The housing boom showed no signs of cooling down on Friday, as new data showed April saw the biggest monthly rise in average UK house prices since February 2004.
Nationwide said annual house price growth rebounded to 7.1% in April, from 5.7% in March. The average price this month stood at £238,831, up 2.1% from March.
Prices are now up £15,916 over the past 12 months.
The mortgage provider’s data covers the month after Chancellor Rishi Sunak’s Budget delivered a package of measures to support buyers, from a stamp duty holiday extension, to a new mortgage guarantee scheme to help people with a 5% deposit get on the property ladder.
Demand for properties has also been boosted by people reassessing housing needs during lockdowns.
Robert Gardner, Nationwide's chief economist, said: “Housing market activity is likely to remain fairly buoyant over the next six months as a result of the stamp duty extension and additional support for the labour market included in the Budget, especially given continued low borrowing costs and with many people still motivated to move as a result of changing housing preferences in the wake of the pandemic.”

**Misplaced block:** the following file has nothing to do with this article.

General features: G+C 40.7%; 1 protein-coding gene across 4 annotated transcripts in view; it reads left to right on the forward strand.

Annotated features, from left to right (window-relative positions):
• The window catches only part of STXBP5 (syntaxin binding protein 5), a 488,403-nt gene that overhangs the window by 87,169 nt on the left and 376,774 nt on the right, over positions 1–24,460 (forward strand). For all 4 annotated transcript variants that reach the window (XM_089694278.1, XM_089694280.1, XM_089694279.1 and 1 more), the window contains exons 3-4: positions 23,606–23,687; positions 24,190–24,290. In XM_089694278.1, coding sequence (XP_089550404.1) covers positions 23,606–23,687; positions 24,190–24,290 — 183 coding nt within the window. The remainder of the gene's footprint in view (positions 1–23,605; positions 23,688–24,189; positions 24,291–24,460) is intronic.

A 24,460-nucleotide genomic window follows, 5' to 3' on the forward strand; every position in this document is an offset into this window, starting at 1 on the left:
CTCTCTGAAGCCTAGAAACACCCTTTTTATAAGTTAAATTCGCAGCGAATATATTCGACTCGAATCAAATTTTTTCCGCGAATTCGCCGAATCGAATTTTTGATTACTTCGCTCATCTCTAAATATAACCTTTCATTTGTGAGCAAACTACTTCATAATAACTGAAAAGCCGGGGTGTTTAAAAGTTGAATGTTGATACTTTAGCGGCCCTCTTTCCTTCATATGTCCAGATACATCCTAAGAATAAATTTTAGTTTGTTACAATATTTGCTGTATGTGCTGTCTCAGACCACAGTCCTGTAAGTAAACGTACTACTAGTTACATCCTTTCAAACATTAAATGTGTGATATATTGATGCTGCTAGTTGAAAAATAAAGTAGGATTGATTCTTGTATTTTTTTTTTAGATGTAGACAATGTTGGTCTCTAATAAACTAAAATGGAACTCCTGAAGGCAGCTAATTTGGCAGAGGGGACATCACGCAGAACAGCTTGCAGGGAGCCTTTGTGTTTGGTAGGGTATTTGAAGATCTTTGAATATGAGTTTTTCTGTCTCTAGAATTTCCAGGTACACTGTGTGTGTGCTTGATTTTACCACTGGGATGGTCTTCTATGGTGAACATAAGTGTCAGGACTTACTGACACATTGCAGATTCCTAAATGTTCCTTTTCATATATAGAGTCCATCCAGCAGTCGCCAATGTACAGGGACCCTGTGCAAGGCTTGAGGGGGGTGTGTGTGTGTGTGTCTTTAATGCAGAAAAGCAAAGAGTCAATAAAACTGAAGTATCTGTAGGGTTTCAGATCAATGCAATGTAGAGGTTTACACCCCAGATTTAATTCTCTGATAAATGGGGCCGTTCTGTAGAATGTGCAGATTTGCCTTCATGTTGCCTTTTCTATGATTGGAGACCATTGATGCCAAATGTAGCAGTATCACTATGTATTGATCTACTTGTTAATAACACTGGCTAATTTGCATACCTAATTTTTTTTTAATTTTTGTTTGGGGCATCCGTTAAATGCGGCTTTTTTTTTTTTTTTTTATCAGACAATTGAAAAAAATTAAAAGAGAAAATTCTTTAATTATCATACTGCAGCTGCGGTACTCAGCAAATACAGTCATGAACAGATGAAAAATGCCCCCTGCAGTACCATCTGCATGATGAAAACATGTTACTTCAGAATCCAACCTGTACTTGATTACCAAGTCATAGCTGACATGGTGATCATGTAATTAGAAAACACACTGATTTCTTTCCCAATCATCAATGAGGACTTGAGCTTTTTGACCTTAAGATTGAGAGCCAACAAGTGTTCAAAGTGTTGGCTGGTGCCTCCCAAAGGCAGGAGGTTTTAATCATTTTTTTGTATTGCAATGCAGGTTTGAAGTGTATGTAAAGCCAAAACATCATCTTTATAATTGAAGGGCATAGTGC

He added: “With the stock of homes on the market relatively constrained, there is scope for annual house price growth to accelerate further in the coming months, especially given the low base for comparison in early summer last year. Indeed, if house prices remain flat in month-on-month terms over the next two months, the annual rate of growth will reach double digits in June.”
However, he cautioned that further ahead, the outlook for the market is far more uncertain.
Gardner said: “If unemployment rises sharply towards the end of the year as most analysts expect, there is scope for activity to slow, perhaps sharply.”
Jeremy Leaf, north London estate agent and a former RICS residential chairman, said: “Broader rollout of the vaccine and easing of lockdown restrictions is increasing confidence in the economy. This economic recovery is giving an additional boost to housing market activity rather than the housing market supporting the economy, which was the case when the pandemic first struck.”